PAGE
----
The scopes of the key IoT devices used for CO2 reduction vary from Tesla vehicle chargers to energy management systems: 

Water Conservation: AMI/AMR, Key Players, and LPWA Technology 

IoT connectivity and emerging technologies are expected to conserve nearly 230 billion cubic meters of water. This conservation effort will be multifaceted, with 35% of the impact arising from improved smart water grid operations. The remaining water savings will be bolstered by IoT-enabled applications in agriculture, including crop management, and remote pest control. 

In the realm of smart metering, there are two basic technologies, specifically for tracking and monitoring resource consumption: Automated Meter Reading (AMR) and Advanced Metering Infrastructure (AMI). AMI solutions address the limitations of AMR by utilizing fixed communication networks. It enables frequent, detailed meter data readings and two-way communication with utilities, offering significant operational efficiency improvements, reduced non-revenue water (NRW), and enhanced water conservation. North America leads in both AMR and AMI adoption, with 76.3 million active water utility endpoints by the end of 2019, representing 73% penetration. Of these, AMI accounted for 32.7 million, or 31% penetration. Europe is the second-largest market, with 56.1 million active water utility endpoints in 2019 and around 39% penetration. While France and Spain historically dominated the European water AMI market, countries like Italy, the UK, and the Benelux are emerging as significant players. 

Various proprietary and open-standard communication technologies are used in water AMI deployments. In North America, proprietary radio frequency (RF) networking platforms dominated, constituting over 97% of AMI endpoints in 2019. Europe had a mix of proprietary RF technologies based on the EN 13757 standard, where Wize is the most deployed. Cost-effective IoT technologies like LoRaWAN and 3GPP-based LPWA are emerging contenders, with LTE-M in the US and LoRaWAN and NB-IoT in Europe gaining traction. Cellular communications accounted for around 2% of the installed base in both regions, expected to see substantial growth, driven by 3GPP-based LPWA deployments.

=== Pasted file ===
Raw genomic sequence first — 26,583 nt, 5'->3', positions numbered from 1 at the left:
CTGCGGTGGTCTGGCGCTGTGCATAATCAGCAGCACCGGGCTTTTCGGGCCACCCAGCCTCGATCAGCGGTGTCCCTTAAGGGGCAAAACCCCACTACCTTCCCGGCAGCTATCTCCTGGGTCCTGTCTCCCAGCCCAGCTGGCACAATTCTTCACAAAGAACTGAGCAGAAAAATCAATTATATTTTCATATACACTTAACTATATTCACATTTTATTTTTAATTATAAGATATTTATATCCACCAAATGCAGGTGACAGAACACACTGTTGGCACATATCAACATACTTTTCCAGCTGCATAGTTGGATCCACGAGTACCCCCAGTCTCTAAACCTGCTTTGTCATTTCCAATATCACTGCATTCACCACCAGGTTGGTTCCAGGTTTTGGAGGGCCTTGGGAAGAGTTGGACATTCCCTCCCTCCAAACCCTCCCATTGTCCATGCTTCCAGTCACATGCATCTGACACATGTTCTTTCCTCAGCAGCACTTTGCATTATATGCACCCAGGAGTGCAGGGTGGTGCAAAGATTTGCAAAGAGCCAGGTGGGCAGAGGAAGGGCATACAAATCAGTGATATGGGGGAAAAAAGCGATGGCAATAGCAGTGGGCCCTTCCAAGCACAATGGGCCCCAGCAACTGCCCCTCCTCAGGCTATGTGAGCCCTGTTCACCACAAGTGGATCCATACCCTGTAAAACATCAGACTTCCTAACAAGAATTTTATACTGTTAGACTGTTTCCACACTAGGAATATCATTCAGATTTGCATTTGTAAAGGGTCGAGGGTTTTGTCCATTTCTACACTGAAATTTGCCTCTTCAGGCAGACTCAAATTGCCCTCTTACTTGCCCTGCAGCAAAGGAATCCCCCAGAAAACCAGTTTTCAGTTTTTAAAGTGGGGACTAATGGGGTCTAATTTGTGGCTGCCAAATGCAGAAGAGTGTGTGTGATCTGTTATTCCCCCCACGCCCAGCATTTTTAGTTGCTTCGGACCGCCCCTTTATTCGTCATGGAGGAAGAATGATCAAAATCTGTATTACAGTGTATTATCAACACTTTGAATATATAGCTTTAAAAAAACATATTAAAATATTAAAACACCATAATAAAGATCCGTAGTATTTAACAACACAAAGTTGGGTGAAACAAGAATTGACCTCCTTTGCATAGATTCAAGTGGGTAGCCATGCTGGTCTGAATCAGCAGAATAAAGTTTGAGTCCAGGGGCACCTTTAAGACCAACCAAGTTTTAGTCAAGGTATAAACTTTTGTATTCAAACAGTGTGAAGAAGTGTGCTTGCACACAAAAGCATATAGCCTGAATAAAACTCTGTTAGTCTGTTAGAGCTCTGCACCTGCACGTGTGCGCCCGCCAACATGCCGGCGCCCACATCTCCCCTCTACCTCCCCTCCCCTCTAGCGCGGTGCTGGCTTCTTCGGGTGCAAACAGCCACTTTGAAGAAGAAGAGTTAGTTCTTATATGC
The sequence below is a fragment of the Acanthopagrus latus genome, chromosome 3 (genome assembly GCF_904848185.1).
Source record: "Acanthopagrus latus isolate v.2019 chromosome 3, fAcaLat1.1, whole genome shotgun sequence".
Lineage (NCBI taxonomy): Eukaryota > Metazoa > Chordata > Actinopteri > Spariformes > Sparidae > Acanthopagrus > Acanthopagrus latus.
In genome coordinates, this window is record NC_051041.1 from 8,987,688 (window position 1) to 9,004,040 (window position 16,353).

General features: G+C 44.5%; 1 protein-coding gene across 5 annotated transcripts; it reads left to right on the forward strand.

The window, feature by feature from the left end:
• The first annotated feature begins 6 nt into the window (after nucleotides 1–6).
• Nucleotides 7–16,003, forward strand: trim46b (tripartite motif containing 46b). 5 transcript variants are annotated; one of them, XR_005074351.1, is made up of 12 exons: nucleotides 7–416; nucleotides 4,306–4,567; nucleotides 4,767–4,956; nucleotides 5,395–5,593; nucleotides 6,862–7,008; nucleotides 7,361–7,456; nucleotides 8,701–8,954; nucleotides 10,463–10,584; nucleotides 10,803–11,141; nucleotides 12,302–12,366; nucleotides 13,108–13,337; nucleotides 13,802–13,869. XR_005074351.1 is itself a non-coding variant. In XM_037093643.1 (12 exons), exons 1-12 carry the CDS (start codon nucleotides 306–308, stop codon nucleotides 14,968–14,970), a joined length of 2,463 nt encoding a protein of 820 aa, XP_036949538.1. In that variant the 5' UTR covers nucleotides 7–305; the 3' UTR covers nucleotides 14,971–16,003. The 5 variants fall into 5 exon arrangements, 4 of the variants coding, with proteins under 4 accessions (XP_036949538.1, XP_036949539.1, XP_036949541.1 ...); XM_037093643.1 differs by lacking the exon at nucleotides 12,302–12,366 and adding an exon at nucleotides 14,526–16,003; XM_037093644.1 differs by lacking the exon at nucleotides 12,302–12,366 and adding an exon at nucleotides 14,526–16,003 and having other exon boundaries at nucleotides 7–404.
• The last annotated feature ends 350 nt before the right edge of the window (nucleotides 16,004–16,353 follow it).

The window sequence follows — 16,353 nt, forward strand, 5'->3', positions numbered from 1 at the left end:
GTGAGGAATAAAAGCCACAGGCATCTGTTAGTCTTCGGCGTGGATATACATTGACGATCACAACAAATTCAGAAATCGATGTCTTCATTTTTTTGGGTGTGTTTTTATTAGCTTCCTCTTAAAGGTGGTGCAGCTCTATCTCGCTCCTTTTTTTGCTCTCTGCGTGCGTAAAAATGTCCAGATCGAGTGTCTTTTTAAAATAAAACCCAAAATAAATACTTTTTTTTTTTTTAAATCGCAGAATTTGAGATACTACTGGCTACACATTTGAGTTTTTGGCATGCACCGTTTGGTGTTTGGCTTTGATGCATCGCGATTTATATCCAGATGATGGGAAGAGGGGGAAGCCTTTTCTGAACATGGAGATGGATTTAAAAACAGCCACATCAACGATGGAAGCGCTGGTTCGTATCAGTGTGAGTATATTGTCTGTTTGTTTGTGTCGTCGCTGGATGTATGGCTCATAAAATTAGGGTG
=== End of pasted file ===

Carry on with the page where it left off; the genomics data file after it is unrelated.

Learn more about who are the key players within Europe and the US

Waste Consideration with IoT Connectivity 

The synergy of IoT devices and cellular connectivity is changing various aspects of waste management, from monitoring and collection to processing and disposal. IoT-enabled smart bins equipped with GPS and occupancy sensors can strategically place waste collector bins, optimizing their usage. Sensors capable of identifying the type and characteristics of waste can aid in efficient sorting, especially for recyclable and hazardous materials. Real-time monitoring through cellular connectivity ensures that bins are correctly placed, while IoT also improves optimized waste collection routes, reducing fuel consumption and enhancing citywide cleanliness. Additionally, IoT connectivity contributes to sustainable energy production from waste and monitors processes like composting and landfill operations. 

IoT SIM cards provide seamless integration with smart waste management systems and enable real-time data sharing cellular connectivity crucial for IoT devices and sensors. This allows the systems to operate efficiently and minimize their environmental impact. It is anticipated that cellular LPWA technologies such as NB-IoT and LTE-M will outperform traditional cellular technologies like 2G, 3G, and 4G as the predominant choice for connecting smart waste sensors. Moreover, these LPWA technologies are projected to connect over one million endpoints by 2025. 

The smart waste sensor technology market will grow at a CAGR of 29.8 percent through 2025 ( 

Summing Up 

By 2030, IoT technologies have the capacity to make substantial reductions in electricity consumption, hydrocarbon fuel usage, water conservation, and CO2 emissions. Remote monitoring, simplified logistics and device maintenance as well as new IoT SIM form factors are reducing carbon footprints, while emerging cost-effective IoT technologies such as LPWA are rapidly gaining traction. Therefore, the transformative potential of IoT-connected devices within sustainability is undeniable, and with each year the technology will form a greener future.